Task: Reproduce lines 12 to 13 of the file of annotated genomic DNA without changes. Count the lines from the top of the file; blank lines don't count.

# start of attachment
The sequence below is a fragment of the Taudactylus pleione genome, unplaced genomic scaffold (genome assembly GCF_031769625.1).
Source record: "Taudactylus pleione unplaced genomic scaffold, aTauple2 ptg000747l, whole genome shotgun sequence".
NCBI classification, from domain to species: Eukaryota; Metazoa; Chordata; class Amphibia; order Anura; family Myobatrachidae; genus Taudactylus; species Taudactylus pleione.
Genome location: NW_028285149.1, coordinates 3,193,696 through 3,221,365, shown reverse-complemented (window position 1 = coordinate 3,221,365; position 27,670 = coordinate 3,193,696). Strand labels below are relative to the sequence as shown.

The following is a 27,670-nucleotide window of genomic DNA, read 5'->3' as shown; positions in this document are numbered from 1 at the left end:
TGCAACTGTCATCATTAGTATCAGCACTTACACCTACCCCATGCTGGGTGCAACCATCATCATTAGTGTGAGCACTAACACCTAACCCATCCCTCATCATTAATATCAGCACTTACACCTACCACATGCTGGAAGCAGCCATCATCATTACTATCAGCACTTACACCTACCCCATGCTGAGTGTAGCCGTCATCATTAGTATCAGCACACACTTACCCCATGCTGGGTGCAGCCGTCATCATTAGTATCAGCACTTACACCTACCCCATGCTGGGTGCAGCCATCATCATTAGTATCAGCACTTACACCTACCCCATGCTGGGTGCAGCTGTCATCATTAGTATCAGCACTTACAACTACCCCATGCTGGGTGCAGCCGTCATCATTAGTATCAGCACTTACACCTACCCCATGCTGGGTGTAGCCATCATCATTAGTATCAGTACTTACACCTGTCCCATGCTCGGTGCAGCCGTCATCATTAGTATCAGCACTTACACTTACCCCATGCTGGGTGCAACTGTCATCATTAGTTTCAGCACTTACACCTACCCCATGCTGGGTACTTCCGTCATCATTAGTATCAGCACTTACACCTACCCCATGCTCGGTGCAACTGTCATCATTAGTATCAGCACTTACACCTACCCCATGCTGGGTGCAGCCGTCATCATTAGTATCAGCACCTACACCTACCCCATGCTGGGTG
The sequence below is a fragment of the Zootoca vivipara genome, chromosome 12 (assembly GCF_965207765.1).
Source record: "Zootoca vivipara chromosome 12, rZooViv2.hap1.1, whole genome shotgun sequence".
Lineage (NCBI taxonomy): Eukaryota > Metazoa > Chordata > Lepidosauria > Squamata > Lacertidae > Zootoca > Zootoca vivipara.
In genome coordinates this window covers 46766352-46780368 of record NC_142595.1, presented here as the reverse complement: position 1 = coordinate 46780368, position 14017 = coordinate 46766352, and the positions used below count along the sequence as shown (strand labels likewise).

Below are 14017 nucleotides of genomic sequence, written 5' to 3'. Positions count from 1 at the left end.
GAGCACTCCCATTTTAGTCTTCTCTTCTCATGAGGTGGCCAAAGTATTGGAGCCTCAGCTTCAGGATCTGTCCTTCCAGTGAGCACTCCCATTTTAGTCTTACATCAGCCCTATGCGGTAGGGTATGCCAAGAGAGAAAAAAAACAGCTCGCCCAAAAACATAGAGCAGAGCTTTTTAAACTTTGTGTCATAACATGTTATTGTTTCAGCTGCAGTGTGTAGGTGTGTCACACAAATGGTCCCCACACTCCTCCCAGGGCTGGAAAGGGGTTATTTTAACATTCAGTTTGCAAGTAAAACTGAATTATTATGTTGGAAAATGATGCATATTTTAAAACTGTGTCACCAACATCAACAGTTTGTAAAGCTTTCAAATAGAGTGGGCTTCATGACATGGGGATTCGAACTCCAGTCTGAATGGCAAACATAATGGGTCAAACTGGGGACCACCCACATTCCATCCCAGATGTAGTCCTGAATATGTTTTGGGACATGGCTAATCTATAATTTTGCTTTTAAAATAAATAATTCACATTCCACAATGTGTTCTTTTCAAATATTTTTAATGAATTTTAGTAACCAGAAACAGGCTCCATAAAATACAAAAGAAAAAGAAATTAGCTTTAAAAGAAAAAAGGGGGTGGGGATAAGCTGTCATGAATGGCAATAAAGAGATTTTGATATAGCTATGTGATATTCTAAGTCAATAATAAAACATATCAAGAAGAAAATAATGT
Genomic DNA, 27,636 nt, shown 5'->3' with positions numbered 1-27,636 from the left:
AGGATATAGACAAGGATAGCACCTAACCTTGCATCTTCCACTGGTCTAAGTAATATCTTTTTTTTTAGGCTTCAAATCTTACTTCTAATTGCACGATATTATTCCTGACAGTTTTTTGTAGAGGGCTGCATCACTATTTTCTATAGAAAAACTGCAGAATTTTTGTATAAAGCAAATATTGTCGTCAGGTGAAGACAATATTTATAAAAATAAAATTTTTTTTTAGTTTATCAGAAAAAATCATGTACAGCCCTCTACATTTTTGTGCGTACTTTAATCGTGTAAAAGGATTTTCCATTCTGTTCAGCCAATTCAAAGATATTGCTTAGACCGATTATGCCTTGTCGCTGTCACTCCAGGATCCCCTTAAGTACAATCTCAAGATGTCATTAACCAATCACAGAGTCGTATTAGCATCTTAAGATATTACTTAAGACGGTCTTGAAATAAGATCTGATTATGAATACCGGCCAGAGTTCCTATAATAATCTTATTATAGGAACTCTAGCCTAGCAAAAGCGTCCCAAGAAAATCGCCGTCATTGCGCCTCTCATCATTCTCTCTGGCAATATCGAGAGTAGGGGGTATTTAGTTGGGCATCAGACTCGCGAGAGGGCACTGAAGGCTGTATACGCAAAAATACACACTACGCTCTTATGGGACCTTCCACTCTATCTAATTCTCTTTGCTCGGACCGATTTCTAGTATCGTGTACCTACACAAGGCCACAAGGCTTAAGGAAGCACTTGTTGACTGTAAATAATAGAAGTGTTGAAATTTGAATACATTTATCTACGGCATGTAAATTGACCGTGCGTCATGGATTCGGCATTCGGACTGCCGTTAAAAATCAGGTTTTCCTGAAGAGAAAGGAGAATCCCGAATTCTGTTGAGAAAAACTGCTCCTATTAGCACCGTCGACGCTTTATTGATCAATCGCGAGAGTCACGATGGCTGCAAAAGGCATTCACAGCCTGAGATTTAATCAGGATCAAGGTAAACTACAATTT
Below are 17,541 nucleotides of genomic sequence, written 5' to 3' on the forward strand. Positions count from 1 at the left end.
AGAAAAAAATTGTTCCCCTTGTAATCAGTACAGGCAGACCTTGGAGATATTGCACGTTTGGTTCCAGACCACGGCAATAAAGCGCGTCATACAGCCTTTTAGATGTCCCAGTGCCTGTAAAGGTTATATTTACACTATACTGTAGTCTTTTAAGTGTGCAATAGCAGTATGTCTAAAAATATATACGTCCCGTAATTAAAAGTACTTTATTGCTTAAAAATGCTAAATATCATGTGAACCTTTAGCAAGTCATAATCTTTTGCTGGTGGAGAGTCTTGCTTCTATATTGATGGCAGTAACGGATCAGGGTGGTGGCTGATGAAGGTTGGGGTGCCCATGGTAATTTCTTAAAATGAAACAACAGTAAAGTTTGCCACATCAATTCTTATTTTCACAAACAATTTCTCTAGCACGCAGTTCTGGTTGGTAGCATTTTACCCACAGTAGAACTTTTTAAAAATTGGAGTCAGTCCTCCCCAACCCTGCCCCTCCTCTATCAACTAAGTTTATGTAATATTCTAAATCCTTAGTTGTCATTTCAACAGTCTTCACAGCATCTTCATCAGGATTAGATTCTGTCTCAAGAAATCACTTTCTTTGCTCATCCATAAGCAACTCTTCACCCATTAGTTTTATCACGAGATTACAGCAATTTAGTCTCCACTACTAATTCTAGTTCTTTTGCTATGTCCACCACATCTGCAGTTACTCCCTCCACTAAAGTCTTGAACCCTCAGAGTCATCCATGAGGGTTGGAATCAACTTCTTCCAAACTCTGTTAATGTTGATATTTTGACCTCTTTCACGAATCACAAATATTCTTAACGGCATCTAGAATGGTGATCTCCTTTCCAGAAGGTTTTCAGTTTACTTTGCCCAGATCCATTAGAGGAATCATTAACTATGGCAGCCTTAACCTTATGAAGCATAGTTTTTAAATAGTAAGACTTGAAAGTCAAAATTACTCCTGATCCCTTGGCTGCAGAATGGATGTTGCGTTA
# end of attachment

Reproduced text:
GAGCACTCCCATTTTAGTCTTCTCTTCTCATGAGGTGGCCAAAGTATTGGAGCCTCAGCTTCAGGATCTGTCCTTCCAGTGAGCACTCCCATTTTAGTCTTACATCAGCCCTATGCGGTAGGGTATGCCAAGAGAGAAAAAAAACAGCTCGCCCAAAAACATAGAGCAGAGCTTTTTAAACTTTGTGTCATAACATGTTATTGTTTCAGCTGCAGTGTGTAGGTGTGTCACACAAATGGTCCCCACACTCCTCCCAGGGCTGGAAAGGGGTTATTTTAACATTCAGTTTGCAAGTAAAACTGAATTATTATGTTGGAAAATGATGCATATTTTAAAACTGTGTCACCAACATCAACAGTTTGTAAAGCTTTCAAATAGAGTGGGCTTCATGACATGGGGATTCGAACTCCAGTCTGAATGGCAAACATAATGGGTCAAACTGGGGACCACCCACATTCCATCCCAGATGTAGTCCTGAATATGTTTTGGGACATGGCTAATCTATAATTTTGCTTTTAAAATAAATAATTCACATTCCACAATGTGTTCTTTTCAAATATTTTTAATGAATTTTAGTAACCAGAAACAGGCTCCATAAAATACAAAAGAAAAAGAAATTAGCTTTAAAAGAAAAAAGGGGGTGGGGATAAGCTGTCATGAATGGCAATAAAGAGATTTTGATATAGCTATGTGATATTCTAAGTCAATAATAAAACATATCAAGAAGAAAATAATGT
Genomic DNA, 27,636 nt, shown 5'->3' with positions numbered 1-27,636 from the left: